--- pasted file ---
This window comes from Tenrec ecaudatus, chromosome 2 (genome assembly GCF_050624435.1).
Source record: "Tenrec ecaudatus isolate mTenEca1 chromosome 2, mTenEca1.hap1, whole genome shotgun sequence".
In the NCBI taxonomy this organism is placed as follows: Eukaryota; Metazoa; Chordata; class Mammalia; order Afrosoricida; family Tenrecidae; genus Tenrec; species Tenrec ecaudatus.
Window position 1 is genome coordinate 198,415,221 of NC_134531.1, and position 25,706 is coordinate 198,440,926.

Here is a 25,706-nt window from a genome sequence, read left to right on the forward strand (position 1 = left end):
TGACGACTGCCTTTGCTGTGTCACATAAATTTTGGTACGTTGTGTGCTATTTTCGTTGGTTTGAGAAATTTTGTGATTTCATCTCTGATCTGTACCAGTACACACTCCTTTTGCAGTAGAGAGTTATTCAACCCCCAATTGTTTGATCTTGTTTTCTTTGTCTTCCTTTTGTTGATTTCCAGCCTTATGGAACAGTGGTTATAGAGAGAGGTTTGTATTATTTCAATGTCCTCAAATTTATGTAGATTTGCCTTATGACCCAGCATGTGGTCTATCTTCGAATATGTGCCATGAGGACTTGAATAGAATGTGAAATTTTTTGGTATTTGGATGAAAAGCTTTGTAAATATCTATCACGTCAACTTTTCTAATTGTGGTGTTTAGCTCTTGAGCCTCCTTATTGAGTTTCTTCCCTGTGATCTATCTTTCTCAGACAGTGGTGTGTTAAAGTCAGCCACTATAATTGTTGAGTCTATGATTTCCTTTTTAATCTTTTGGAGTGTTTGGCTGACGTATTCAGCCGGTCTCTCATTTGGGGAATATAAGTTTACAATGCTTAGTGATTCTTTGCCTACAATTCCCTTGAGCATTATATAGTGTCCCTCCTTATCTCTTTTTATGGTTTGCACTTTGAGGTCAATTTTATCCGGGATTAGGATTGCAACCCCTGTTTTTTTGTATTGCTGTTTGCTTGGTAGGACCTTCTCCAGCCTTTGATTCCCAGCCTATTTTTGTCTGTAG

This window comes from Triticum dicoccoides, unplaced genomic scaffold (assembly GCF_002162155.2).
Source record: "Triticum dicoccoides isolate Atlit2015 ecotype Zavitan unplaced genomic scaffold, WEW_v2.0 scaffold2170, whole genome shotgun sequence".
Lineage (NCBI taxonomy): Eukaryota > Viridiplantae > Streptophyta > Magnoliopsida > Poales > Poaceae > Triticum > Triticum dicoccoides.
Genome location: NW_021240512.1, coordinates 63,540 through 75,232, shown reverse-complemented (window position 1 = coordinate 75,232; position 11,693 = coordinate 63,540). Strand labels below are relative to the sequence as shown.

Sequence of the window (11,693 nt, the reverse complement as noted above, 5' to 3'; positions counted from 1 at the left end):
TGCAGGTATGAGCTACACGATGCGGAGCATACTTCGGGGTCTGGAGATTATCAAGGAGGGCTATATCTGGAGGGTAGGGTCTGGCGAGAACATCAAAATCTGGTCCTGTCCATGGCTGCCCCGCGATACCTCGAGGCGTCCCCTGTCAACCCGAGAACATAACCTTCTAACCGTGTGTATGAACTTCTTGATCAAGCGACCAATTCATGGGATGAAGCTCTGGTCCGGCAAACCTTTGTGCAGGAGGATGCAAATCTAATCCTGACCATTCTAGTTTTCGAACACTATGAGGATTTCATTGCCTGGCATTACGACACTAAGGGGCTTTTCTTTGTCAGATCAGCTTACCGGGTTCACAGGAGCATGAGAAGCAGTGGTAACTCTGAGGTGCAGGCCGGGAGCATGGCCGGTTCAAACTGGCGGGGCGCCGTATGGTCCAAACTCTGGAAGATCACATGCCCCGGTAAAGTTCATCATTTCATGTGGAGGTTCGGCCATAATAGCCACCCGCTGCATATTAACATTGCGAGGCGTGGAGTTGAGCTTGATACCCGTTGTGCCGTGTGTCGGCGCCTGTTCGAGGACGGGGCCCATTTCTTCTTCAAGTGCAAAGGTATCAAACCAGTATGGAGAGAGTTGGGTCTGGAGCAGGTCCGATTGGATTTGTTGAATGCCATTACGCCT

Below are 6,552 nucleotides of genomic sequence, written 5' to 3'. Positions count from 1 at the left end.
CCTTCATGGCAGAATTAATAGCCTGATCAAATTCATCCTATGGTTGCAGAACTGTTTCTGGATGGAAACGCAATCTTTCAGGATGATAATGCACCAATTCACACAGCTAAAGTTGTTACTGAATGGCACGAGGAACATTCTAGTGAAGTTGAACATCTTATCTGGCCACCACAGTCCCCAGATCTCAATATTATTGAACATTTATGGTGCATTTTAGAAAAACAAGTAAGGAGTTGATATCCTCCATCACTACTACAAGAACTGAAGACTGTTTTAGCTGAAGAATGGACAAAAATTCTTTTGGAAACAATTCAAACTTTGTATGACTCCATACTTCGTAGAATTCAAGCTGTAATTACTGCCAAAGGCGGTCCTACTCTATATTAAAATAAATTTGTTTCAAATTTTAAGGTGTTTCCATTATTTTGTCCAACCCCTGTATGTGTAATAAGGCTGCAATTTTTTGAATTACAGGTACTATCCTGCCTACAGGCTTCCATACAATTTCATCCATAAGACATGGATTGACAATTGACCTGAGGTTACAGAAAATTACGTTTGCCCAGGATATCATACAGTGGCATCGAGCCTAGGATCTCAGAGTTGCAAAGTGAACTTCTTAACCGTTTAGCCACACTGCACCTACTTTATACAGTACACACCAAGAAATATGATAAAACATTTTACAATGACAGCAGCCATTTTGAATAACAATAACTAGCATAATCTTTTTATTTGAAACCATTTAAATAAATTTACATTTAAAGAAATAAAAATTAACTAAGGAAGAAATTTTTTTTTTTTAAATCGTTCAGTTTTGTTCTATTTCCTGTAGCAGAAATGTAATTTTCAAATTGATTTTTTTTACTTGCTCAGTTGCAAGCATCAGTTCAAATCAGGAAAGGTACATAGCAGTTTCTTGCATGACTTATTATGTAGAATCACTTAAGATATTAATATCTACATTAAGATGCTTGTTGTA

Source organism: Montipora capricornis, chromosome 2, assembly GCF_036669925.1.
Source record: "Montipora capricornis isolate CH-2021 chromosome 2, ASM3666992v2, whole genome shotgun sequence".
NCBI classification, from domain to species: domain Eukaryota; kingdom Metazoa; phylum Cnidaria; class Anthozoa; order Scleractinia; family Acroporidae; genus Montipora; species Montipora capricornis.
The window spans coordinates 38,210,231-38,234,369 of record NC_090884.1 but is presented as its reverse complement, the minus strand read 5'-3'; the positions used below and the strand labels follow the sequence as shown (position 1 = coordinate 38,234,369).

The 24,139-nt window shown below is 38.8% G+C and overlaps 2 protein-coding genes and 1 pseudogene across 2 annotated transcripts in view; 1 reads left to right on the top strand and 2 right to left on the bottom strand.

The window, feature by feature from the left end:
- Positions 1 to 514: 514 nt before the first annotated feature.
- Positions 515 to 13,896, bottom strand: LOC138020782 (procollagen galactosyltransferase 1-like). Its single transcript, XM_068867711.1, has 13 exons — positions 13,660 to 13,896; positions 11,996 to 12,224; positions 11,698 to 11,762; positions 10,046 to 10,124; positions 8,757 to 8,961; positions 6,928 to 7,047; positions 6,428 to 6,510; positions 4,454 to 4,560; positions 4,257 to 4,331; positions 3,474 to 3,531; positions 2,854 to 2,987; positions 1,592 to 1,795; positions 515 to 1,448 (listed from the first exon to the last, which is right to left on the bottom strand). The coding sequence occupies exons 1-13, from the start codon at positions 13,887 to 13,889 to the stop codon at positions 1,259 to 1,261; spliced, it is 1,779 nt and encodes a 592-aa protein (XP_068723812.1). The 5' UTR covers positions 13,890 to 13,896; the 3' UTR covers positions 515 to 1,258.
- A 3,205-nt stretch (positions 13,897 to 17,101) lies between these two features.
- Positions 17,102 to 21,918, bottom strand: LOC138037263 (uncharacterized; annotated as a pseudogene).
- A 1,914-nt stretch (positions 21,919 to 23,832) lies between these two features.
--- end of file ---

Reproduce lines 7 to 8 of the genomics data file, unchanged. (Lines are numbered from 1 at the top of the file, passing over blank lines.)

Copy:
This window comes from Triticum dicoccoides, unplaced genomic scaffold (assembly GCF_002162155.2).
Source record: "Triticum dicoccoides isolate Atlit2015 ecotype Zavitan unplaced genomic scaffold, WEW_v2.0 scaffold2170, whole genome shotgun sequence".